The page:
Wednesday, 9 May 2012


I felt like Odysseus, returning home to Ithaca after his years of travel as I turned the key in the door. Well, I suppose it would be an exaggeration to say that five years living in the north east of England is akin to the Trojan War. Perhaps more like Dorothy, tapping the heels of her ruby slippers three times to magic her home to Kansas. (And I swear I’ve met the Scarecrow, Tin Man and Lion in the Bigg Market on a Friday night.)

At Christmas I wrote of the joy of returning home for the festive season. Imagine, then, the bliss of coming home to Suffolk to live. Here the air is milder, the landscape comfortingly flat. (Teetering on the steep banks of the north east only reminded me that we are mortal beings clinging onto a globe hurtling in an orbit in a black and frightening infinity.)

Now the view to the front of our house is of a sparrow hawk hovering above a fluorescent field of oilseed rape, the village nestling in one direction, the church in another. Nothing could be more East Anglian. As I step outside on our first night, the combined smell of a wood-fuelled fire and the post-rain crop remind that I am truly home. This is my Camelot.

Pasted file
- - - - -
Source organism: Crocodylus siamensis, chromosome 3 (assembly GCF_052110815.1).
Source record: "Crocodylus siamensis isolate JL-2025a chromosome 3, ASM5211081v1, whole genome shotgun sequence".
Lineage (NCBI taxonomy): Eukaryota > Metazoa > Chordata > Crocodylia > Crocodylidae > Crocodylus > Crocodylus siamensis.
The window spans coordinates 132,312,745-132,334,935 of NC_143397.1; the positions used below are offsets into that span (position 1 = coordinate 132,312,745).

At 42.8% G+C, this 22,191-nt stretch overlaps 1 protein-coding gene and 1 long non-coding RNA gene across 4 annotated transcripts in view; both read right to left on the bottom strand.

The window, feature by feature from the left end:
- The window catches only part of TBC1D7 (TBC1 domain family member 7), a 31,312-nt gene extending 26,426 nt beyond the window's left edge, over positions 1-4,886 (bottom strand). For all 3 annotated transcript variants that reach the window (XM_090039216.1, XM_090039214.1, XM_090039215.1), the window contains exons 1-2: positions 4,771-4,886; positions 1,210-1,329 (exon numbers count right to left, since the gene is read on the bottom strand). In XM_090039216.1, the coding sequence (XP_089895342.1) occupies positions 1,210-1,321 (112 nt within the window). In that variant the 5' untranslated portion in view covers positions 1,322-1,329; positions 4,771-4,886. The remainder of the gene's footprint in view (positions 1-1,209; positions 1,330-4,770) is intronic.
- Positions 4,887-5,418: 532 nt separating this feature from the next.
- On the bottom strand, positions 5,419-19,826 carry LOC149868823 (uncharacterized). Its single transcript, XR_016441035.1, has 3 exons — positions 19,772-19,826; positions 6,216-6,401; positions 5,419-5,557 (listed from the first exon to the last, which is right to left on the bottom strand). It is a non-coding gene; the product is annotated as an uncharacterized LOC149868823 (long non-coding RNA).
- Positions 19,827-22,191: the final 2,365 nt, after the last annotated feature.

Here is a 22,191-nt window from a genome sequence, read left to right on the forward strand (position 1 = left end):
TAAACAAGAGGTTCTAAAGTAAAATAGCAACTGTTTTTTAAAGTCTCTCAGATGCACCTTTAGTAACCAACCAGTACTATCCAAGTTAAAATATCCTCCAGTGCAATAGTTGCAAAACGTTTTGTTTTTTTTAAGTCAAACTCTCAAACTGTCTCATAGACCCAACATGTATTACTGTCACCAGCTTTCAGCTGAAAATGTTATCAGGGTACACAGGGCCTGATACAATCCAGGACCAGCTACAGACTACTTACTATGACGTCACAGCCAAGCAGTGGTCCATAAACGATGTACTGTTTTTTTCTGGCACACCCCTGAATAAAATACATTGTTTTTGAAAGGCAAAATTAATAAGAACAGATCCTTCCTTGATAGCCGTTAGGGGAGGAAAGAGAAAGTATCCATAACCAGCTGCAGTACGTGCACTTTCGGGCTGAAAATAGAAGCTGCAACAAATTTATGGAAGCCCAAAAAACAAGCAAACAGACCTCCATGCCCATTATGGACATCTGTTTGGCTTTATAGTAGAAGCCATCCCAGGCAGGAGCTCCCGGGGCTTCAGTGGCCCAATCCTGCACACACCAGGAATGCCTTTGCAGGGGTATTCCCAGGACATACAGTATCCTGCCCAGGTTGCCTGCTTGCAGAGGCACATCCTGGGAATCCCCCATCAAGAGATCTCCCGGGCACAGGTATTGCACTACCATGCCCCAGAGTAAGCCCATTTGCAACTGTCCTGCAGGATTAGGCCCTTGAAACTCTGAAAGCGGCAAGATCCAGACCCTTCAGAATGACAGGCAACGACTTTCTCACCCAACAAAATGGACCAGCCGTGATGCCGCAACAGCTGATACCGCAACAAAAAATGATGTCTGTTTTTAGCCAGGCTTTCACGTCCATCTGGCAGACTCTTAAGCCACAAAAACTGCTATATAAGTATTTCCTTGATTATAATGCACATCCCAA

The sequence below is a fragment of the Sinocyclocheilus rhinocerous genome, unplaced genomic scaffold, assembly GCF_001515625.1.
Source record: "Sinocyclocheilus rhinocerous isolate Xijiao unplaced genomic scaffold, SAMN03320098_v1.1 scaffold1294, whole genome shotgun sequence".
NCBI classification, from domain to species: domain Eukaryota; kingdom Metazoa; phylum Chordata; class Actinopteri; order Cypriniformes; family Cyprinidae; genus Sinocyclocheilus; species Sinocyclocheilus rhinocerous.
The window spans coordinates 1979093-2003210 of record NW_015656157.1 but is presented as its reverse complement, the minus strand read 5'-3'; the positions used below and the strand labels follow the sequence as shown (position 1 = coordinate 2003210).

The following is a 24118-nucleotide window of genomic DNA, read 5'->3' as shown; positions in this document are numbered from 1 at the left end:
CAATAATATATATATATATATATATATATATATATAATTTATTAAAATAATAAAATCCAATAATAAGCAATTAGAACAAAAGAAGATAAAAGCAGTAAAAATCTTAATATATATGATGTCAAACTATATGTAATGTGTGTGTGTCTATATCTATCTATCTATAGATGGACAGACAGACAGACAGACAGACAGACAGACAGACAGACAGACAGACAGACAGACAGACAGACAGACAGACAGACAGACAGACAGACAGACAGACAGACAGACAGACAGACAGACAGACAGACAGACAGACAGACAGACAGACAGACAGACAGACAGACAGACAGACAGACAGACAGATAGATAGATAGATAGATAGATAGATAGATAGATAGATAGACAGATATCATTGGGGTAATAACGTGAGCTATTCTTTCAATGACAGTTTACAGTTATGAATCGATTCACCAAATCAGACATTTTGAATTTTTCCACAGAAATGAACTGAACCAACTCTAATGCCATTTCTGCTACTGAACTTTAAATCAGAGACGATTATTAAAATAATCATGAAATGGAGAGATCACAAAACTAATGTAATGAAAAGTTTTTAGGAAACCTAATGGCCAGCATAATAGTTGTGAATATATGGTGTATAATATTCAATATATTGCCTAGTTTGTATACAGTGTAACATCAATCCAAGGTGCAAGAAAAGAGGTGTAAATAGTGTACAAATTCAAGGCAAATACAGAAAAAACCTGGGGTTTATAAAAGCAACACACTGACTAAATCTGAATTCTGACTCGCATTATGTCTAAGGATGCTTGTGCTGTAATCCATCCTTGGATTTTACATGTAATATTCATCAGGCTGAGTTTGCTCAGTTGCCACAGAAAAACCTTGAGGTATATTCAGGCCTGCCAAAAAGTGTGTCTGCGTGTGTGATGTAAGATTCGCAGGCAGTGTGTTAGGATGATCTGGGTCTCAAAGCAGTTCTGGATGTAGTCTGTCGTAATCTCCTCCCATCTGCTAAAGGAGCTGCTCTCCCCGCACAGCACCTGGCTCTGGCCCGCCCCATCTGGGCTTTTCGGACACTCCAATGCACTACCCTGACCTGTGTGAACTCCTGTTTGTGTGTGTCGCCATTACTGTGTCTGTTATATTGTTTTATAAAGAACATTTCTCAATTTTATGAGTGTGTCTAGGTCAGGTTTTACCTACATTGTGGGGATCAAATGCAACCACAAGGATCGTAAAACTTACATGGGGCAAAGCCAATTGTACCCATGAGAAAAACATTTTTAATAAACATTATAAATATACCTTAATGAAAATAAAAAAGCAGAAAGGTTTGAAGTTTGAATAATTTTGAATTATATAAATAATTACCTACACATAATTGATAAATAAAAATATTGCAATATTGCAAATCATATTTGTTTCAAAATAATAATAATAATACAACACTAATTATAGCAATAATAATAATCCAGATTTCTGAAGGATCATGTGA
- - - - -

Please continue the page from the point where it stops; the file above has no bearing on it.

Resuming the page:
But it’s not just my imagination—this place really is magical. Where once the Angel of the North stood guard over us, now a whole roof-ful of angels in a neighbouring church protect us. And within just a few miles legends abound: the mysterious green children who emerged from an underground land, a lost gold mine, subject of a failed excavation by Henry VIII, and a village named after pits for trapping the wolves that once roamed the land.

But I cannot say that the north east has been unkind. We bring home our two children, both born within earshot of St James’ Park, and both gifted with contradictory Geordie characteristics. My son, with his permanent sense of impending Armageddon, and my daughter, with her ability to entertain herself under even the most trying of circumstances. We had many adventures up north—Holy Island, Durham Cathedral, Jesmond Dene and Crook Hall must count among the highlights. And there are many adventures to be relived here.

There’s a whole summer’s worth of rediscovery to come, bombing down the country lanes with the radio on full blast (no doubt my son will protest with his habitual, ‘Too loud, dear!’). Give us a toot if we drive past—we’ll be the only car in Suffolk with a Newcastle United sticker in the back…

1 comment:

  1. Evocative, warming and lyrical - great post. I especially like the idea of meeting Oz characters down the Bigg Market in Newcastle. The last Oz character I saw there bore a striking resemblance to Jimmy Nail.